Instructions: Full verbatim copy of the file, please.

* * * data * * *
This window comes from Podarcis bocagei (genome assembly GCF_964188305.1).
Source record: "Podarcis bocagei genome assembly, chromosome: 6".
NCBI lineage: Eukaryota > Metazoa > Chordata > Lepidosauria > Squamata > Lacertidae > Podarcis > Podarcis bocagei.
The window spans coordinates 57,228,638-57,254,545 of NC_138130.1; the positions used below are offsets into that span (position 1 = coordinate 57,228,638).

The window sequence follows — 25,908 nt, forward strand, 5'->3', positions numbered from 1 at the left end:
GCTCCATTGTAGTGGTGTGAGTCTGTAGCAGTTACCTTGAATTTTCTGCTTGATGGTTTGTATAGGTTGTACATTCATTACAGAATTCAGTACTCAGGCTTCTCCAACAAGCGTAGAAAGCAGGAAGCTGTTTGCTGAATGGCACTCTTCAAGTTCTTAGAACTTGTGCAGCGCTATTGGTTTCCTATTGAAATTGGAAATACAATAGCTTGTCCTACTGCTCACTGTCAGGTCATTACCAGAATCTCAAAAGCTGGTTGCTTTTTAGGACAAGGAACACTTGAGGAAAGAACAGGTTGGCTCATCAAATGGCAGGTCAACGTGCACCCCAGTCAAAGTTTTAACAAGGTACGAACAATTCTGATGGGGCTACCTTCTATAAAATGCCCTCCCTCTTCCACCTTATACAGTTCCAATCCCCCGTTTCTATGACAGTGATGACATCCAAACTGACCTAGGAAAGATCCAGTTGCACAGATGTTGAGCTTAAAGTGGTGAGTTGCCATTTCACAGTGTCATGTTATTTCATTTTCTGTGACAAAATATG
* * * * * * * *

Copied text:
This window comes from Podarcis bocagei (genome assembly GCF_964188305.1).
Source record: "Podarcis bocagei genome assembly, chromosome: 6".
NCBI lineage: Eukaryota > Metazoa > Chordata > Lepidosauria > Squamata > Lacertidae > Podarcis > Podarcis bocagei.
The window spans coordinates 57,228,638-57,254,545 of NC_138130.1; the positions used below are offsets into that span (position 1 = coordinate 57,228,638).

The window sequence follows — 25,908 nt, forward strand, 5'->3', positions numbered from 1 at the left end:
GCTCCATTGTAGTGGTGTGAGTCTGTAGCAGTTACCTTGAATTTTCTGCTTGATGGTTTGTATAGGTTGTACATTCATTACAGAATTCAGTACTCAGGCTTCTCCAACAAGCGTAGAAAGCAGGAAGCTGTTTGCTGAATGGCACTCTTCAAGTTCTTAGAACTTGTGCAGCGCTATTGGTTTCCTATTGAAATTGGAAATACAATAGCTTGTCCTACTGCTCACTGTCAGGTCATTACCAGAATCTCAAAAGCTGGTTGCTTTTTAGGACAAGGAACACTTGAGGAAAGAACAGGTTGGCTCATCAAATGGCAGGTCAACGTGCACCCCAGTCAAAGTTTTAACAAGGTACGAACAATTCTGATGGGGCTACCTTCTATAAAATGCCCTCCCTCTTCCACCTTATACAGTTCCAATCCCCCGTTTCTATGACAGTGATGACATCCAAACTGACCTAGGAAAGATCCAGTTGCACAGATGTTGAGCTTAAAGTGGTGAGTTGCCATTTCACAGTGTCATGTTATTTCATTTTCTGTGACAAAATATG